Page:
Mountain Bike Australia (MTBA) have just confirmed the dates and venues for the 2018 National XCM Series. Next year the series is trimmed down to five events, including the National Championship, in a bid to have more riders attend more of the series, according to MTBA CEO Shane Coppin.
“We really hope this condensed series and particular races attracts not just our elite level riders, but also those who may be competing in this format for the first time. Next year’s series will have categories, offering increased opportunities for riders of all levels to participate,” Coppin remarked.
Round One: Easter in the Alice
The first stage of the 3-day Easter in the Alice stage race will kick off proceedings on 31st March.
“With over 200km of tracks around Alice Springs you’re never more than a few minutes from the best tracks in the country” CARR-Alice Springs Mountain Bike club President Paul Darvodelsky said.
This course has some of the best natural singletrack in Australia, trails that haven’t been touched with a wide digger, but instead shaped by wildlife and evolved by local riders and trail builders.
Round Two: Golden Triangle Epic
Round Two takes riders to Bendigo, Victoria for the “Golden Triangle Epic” on the 22nd of April. This is a popular club-run event with great support from the local community. And Bendigo isn’t short of some quick riders either.
“The new condensed series is shaping up to be a ripper with all events providing very different riding conditions and gruelling in their own way whilst providing iconic racing experiences. We’re glad to be part of the Marathon Series for 2018,” said Bendigo MTB president Rimmon Martin.
Round Three: Australian XCM Championships
As a change, the XCM Championships will count as a round of the series again – on even points too unless that changes in the future. The flat course in Townsville is jam-packed with singletrack in the first half. It rewards a good start but the course punishes those who don’t pace themselves. The race will be held on 29th April.
The field was very small in 2017, where Brendan Johnston and Bec Henderson won the titles. Will you change that in 2018, and come race beside the ocean on purpose made trails?
We expect more details for the National Championships will be online soon – but you can see our course guide from 2017 for insights.
Round Four: Bayview Blast
Shifting a little later into the year to stay clear of the East Coast’s major stage race – Port to Port, the Bayview Blast now falls on 10th June. The course is also having a bit of a rejig.
“After a few successful years running a four lap event the Blast will be reduced to two laps but will still cover over 90kms with the addition of 20km of trails not used for previous editions. Timing of the 2018 round was planned to coincide with NSW/VIC long weekend to help ease the race/work balance for our southern competitors,” said race director Lonnie Toia.
The move to two laps is to be applauded. At MarathonMTB.com we feel a true marathon is never lap-based but the reality is that’s not possible at all venues, especially those so close to a state capital.
Keep an eye on the event website for updates.
Round Five: Dwellingup 100
Rounding out the series will be the iconic Dwellingup 100 two months later on 18th August. It’s a big hike if you’re on the east coast, but anyone who has been says the trip is totally worth it.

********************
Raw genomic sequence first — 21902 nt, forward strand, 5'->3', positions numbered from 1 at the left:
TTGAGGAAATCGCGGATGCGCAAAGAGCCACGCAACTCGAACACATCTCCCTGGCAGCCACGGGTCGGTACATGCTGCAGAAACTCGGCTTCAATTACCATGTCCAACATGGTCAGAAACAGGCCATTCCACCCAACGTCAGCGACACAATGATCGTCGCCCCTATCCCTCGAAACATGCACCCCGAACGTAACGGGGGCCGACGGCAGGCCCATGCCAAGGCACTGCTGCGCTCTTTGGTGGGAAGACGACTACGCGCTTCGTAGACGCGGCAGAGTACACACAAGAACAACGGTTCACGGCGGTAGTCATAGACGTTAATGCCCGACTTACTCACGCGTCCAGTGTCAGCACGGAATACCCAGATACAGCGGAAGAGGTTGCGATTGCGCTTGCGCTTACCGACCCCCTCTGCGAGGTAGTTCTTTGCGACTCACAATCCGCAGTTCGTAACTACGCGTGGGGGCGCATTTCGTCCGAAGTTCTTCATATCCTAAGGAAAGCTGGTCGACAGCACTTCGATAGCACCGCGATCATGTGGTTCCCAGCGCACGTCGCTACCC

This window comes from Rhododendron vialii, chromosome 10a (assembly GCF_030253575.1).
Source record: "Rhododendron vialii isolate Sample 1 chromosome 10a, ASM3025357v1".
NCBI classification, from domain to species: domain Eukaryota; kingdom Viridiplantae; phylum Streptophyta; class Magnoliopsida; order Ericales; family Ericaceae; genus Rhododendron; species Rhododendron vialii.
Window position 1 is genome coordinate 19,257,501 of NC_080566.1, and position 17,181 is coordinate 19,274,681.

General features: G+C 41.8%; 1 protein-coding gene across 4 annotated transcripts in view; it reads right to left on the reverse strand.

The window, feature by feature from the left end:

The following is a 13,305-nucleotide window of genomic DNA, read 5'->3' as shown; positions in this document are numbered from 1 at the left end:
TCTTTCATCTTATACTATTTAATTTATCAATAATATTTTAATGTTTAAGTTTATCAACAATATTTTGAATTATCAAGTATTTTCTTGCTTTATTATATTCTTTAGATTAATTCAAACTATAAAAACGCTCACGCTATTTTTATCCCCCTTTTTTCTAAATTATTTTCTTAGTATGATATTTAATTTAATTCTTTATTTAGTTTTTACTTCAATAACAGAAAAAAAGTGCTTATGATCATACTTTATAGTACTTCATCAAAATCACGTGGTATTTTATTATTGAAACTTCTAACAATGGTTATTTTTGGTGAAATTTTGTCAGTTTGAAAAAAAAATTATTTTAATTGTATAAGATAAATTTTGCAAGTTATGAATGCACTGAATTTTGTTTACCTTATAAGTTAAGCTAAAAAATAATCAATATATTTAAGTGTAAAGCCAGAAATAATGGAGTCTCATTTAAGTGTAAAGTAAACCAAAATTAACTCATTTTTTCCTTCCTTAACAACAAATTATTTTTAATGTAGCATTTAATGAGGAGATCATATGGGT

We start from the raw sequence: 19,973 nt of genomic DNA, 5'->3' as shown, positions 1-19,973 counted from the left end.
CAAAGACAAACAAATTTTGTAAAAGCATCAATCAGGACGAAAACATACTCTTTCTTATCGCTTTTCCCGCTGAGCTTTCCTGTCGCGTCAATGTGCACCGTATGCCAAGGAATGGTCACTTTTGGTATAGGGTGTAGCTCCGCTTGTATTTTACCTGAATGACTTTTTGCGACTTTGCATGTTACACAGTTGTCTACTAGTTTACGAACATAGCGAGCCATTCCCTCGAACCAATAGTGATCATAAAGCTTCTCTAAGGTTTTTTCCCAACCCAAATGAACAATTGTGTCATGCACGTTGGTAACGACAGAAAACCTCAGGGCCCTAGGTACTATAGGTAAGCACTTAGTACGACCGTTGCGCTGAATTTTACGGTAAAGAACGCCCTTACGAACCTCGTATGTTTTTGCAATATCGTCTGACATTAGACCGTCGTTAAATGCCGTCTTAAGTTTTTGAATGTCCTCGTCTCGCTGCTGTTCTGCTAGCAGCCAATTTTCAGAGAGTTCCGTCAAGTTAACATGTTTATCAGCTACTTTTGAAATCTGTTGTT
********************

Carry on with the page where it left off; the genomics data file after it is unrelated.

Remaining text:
“For 2018 the southern loop won’t be quite the same as the original but will take in classic trails like “Big Bertha” and “Kenny’s Killer”. There will be more elevation, more spectator interaction, more fun, more view and maybe even a few more kilometres,” commented course director Tony Tucknott.
Get further details on Western Australia’s biggest marathon from the event website.
Who can win the National XCM Series?
Well that depends a lot on who attends all five races, which is no mean feat. The majority of Australian mountain bikers are based in the South East, spread between Sydney and Melbourne (with lots of fast ones in Canberra). Only Round 2 at Bendigo is close to anyone in our most populated region.
So we’re left looking at riders from teams who have their airfares supported, or who have the private funds to make at least 4 major flights. If you live in Sydney (as about 6 million people do) you’d be looking at around $3000 minimum just for the flights and luggage to attend five races. Add about $1500 for accommodation, and another $1200 or more for hire cars for five races, plus event entry and you’re looking at well over $1000 per race.
If you live in Melbourne or Canberra you can trim one trip off that if you drive to Bendigo. If you live in Perth or Alice Springs you can increase the flight cost significantly. Brisbane fares a little better but only because you can drive to Bayview and sleep at home.
The reality is it’s an expensive series to attend, and while a reduced series may attract some people to do every event, it’s more likely riders will choose the events that they know are fun, or take them somewhere new, as opposed to getting to all of them. And perhaps that’s the best way to view these five events – as five national standard events. Forget about them being a part of a series unless you can actually get to at least 3 of them. Focus on getting to the races you’re excited about!
But our pick? It’s hard to bet against Brendan Johnston and he has always been committed to attending Australia’s big events. His team mate Em Viotto could take out the series, she has shown huge improvement from 2016 into 2017. Our own Imogen Smith may also contend for the overall series depending on her race schedule – but it really comes down to who commits to racing the whole series, but also who gets to the races they know they can win.